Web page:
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A Mathematical Simulation of Oxygen Release, Diffusion, and Consumption in the Capillaries and Tissue of the Human Brain

  • Daniel D. ReneauJr.
  • Duane F. Bruley
  • Melvin H. Knisely

Abstract

The purpose of this paper is to describe an attempt to obtain a better understanding of the oxygen supply to the cells of the brain by examining all phases of the release, diffusion, and consumption processes in a mathematical model. Since the original investigations of August Krogh in 1919, the mechanisms by which molecular oxygen is transported from red blood cells while they are carried in blood flowing longitudinally through capillaries, into plasma, thence radially out to and through the capillary wall into the surrounding tissues for tissue cell respiration, have been a topic of major interest. During maximal good health, and during several states of special physiology and disease states or pathologic conditions, what specific factors, or summation of factors, limit in the mathematical sense of the term the rates of oxygen supply to individual tissue cells located in individual geometric positions in the living organs? As examples, what are the effects of inhaling air containing low concentrations of oxygen, such as at high altitudes, on the individual nerve cells surrounding and all along the lengths of brain capillaries? What are the specific effects of forcibly reducing the linear rates of flow of blood through capillaries on nerve cells along the lengths of, and at various positions between, capillaries? What are the specific effects on nerve cells so located produced by the inhalation of air containing excessively high concentrations of oxygen, or of pure oxygen, perhaps under pressure such as during hyperbaric conditions?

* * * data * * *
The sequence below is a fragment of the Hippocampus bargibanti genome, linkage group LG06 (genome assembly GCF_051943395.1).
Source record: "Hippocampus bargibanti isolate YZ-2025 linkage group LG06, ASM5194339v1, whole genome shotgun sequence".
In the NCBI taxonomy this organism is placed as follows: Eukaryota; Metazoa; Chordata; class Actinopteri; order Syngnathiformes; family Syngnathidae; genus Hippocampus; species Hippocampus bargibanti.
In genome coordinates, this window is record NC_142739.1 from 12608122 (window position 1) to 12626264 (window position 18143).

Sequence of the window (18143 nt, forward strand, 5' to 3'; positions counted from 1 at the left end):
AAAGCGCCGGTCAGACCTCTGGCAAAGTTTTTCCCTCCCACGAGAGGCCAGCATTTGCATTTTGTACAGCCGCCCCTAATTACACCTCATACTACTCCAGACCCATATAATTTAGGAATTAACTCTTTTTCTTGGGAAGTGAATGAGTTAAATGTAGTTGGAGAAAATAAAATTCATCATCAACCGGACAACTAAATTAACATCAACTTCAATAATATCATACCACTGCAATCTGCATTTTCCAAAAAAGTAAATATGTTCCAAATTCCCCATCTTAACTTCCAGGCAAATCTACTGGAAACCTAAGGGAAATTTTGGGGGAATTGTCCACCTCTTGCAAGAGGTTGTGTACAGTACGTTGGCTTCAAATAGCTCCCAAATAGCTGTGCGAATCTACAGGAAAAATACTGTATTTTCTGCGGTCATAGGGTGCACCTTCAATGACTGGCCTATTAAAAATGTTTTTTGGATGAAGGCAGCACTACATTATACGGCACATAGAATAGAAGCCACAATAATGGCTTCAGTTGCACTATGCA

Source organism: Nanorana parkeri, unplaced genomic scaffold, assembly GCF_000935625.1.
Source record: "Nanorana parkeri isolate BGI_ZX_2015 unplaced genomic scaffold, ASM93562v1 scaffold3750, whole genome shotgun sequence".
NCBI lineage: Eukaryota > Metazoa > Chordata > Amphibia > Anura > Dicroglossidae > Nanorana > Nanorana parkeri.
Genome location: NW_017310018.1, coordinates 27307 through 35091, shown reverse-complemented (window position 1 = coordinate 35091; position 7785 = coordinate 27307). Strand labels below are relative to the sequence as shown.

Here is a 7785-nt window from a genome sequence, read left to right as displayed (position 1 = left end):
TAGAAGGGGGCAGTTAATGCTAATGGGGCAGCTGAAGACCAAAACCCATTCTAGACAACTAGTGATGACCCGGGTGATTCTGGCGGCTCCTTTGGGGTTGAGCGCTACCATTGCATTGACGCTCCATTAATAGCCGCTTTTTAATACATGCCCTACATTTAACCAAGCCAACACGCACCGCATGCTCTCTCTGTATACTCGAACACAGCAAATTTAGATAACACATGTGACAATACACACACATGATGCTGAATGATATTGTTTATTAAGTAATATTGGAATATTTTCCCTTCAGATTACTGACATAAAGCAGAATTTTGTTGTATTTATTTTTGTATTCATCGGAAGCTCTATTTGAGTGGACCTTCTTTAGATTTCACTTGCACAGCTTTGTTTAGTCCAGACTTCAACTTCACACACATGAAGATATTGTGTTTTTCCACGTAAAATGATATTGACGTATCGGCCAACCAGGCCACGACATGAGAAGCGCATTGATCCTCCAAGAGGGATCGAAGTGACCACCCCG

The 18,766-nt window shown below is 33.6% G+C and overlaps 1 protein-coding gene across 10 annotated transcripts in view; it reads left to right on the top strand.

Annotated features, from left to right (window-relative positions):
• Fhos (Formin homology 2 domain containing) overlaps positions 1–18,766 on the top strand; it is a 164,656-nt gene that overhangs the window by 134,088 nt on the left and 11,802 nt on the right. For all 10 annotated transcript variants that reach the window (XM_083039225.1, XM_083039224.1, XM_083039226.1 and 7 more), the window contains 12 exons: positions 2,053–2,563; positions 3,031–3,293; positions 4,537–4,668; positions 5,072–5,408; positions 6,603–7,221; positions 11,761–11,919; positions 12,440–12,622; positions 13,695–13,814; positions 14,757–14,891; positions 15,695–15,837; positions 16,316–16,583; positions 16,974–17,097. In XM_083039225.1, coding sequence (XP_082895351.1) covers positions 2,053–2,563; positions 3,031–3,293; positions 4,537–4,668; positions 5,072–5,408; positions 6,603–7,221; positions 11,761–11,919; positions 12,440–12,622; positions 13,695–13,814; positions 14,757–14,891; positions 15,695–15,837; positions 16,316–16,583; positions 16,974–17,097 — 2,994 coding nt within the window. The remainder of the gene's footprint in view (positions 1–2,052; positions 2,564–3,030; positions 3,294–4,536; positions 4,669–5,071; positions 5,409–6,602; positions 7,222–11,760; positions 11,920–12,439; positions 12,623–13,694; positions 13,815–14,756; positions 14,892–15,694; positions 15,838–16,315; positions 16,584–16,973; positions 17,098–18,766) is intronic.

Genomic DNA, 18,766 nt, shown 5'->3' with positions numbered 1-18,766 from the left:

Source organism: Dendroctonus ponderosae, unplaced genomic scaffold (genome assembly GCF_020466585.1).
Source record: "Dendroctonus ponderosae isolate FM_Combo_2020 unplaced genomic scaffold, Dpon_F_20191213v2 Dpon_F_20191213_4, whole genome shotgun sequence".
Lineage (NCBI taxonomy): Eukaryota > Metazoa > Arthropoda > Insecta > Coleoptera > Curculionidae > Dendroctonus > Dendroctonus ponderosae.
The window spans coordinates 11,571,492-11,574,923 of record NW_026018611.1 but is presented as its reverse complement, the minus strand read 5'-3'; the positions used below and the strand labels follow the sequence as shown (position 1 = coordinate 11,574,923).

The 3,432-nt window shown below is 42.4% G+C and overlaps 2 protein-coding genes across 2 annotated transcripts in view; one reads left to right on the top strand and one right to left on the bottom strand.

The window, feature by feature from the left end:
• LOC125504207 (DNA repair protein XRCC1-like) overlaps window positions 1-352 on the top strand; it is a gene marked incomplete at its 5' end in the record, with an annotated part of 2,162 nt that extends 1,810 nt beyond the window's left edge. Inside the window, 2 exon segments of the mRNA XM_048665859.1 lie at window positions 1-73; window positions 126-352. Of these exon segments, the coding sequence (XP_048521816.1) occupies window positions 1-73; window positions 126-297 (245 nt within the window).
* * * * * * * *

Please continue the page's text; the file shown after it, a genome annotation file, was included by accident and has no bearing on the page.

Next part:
Keywords

Oxygen Partial Pressure Oxygen Activity Mathematical Simulation Axial Diffusion Axial Gradient 
These keywords were added by machine and not by the authors. This process is experimental and the keywords may be updated as the learning algorithm improves.

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Copyright information

© Springer Science+Business Media New York 1967

Authors and Affiliations

  • Daniel D. ReneauJr.
    • 1
  • Duane F. Bruley
    • 1
  • Melvin H. Knisely
    • 2
  1. 1.Department of Chemical EngineeringClemson UniversityClemsonUSA
  2. 2.Department of AnatomyMedical College of South CarolinaCharlestonUSA

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